Visitors to Tokyo are spoiled for choice when it comes to food. Even if you stick to Japanese dining, there is a smorgasbord of cooking styles, regional delicacies and thousands of years of culinary culture to explore.
Plus, Japanese chefs have embraced Western food of all stripes with the same passion and meticulous attention to detail. Here are our resident editor's picks for the must-visit, crème de la crème of Tokyo restaurants this year.
With just 10 seats per day and a reputation as one of the best restaurants in Asia, if not the world, this Japanese-French fusion restaurant is another difficult to snag reservation, but oh so worth the trouble. From the open kitchen, Chef Yoshiaki Takazawa creates playful dishes with both visual and gustatory impact, drawing on techniques from Japanese, French and molecular cooking. Meanwhile, his English-speaking wife Akiko runs the dining room, giving the whole operation a unique and intimate feel. The chef is also a licensed sommelier and will entertainingly pair wines with your course. Email for reservations well in advance, set the number of courses and prepare to be wowed.
LUXOS recommends: Giving yourself extra time to find the place, as it's a bit hard to spot
It's been nearly five years since the documentary Jiro Dreams of Sushi made 89-year-old Jiro Ono the world's best-known sushi chef, but reservations at his tiny Ginza restaurant are still among the most sought after in town.
There are no menus as Chef Ono selects only the freshest and highest quality fish each morning and creates a course to highlight the flavors. The precision service is timed to place each piece of sushi before you at the exact right temperature, so eat up. It is a fast-paced, mostly silent ceremony at the shrine of sushi, but totally deserving of each of its Michelin stars.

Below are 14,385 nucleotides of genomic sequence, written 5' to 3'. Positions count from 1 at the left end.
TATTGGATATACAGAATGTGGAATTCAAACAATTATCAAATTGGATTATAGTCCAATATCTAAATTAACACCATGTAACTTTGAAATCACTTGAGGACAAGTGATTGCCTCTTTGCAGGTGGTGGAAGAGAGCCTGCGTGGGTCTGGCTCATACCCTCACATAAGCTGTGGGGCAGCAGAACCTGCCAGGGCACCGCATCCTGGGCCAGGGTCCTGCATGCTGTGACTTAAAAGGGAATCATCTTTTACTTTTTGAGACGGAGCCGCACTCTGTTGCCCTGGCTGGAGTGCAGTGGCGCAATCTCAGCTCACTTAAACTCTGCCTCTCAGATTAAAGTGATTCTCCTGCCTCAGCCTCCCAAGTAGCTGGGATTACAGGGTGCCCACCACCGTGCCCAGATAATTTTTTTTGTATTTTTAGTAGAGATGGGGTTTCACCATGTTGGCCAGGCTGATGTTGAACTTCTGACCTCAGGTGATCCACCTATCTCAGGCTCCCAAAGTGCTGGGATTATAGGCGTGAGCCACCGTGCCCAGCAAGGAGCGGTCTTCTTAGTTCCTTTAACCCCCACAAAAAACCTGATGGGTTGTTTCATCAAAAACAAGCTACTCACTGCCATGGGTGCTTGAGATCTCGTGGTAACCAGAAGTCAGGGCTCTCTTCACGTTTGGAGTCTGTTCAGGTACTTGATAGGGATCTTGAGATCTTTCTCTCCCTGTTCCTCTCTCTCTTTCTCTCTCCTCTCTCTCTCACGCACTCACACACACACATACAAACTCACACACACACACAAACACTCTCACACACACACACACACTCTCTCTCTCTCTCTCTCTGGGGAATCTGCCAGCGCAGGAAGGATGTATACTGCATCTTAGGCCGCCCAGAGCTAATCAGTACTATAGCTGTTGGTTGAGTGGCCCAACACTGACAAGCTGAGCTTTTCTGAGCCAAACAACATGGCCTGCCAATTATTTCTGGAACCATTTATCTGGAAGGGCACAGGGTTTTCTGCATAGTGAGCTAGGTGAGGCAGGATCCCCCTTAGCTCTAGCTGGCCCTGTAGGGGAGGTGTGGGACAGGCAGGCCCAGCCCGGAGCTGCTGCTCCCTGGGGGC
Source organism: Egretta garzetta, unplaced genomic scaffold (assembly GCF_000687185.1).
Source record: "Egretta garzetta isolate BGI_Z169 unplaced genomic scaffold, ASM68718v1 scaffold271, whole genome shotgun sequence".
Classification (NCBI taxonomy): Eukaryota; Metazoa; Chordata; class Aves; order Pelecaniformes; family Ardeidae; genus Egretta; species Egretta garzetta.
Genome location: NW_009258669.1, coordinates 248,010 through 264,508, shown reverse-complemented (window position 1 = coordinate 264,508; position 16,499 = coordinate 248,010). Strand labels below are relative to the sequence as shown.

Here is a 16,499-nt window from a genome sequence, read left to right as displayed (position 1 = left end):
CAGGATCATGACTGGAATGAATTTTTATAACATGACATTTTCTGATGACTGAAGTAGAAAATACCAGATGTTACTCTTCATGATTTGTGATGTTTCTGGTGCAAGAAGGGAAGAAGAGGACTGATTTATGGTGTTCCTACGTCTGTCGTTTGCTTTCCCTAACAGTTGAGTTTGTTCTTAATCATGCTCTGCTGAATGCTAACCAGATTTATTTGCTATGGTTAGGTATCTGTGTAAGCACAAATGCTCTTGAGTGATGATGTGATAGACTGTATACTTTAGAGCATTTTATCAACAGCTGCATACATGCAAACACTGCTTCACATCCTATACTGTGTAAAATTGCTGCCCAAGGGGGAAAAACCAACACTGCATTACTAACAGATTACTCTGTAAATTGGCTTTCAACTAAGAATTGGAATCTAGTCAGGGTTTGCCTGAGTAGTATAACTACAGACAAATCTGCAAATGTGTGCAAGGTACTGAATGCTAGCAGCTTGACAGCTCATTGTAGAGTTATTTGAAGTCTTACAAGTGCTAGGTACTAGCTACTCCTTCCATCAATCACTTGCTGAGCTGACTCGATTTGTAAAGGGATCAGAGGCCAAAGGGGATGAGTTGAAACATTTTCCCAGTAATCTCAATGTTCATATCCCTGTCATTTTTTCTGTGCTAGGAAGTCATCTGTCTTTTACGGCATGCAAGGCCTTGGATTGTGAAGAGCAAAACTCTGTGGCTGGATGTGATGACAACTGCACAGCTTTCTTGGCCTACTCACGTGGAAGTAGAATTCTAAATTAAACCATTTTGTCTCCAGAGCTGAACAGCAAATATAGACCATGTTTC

LUXOS recommends: Having your hotel call for reservations as soon as your trip dates are set. If you don't get lucky, try the second branch in Roppongi, run by Chef Ono's son.
Photo courtesy of Ukai-tei
Michelin-starred Ukai-tei is a treat for all the senses, starting with the plush ambiance of dining in a 150-year-old home relocated from Kanazawa and decorated in a blend of Western and Japanese antiques. Their specialty is wagyu beef raised on their dedicated farm, cooked in from of you on a teppan grill and served with a selection of seasonal ingredients and fresh seafood. After dinner, you will be escorted to a separate salon to enjoy dessert.
LUXOS recommends: The abalone and steak course.
Photo: writer's own
In the posh neighborhood of Azabu-juban, you'll find El Bulli-trained Chef Yamada combining the new fangled techniques of molecular gastronomy with the timeless traditions of kaiseki, Japanese haute cuisine. Although it has been open a few years now, this tiny, understated restaurant still has the air of a new discovery and its 12 seats attract the in-the-know of Tokyo's foodie crowd. Over 10 or more substantial courses, Chef Yamada will make you forget any notion that molecular gastronomy is just frothy, style-over-substance showmanship, especially when paired with his well-curated list of Spanish and French wines.
LUXOS recommends: Saving room for dessert, it's a showstopper!
Tucked behind the Bishamonten Zenkokuji Temple, chef Hideki Ishikawa is creating innovative Japanese cuisine that focuses on creating harmony among seasonal ingredients so their inherent flavors can shine. His sake collection mainly covers the region of Niigata, where the chef was born, and pairs exquisitely with dishes like eel soup with plum sauce and steamed rice with blackthroat perch. An absolutely flawless kaiseki experience and about as Japanese as it gets.
LUXOS recommends: Eschewing the private room in favor of the counter for a more interactive experience with the chef
Joël Robuchon Restaurant
Photo courtesy of Joël Robuchon
When you dine at the restaurant of a chef with as many stars and ribbons as Joël Robuchon, you know it is going to be good, but his Tokyo property has the added frisson of being an 18th-century castle incongruously placed in the middle of the upscale neighborhood of Ebisu. Decorated in sleek black, champagne and crystal, the ambiance is fairy tale, the Japanese-influenced French menu is heavenly, and the service is as flawless as you have come to expect.
LUXOS recommends: The new Food & Life course, which Robuchon designed to be completely vegetarian and gluten free without sacrificing flavor or luxury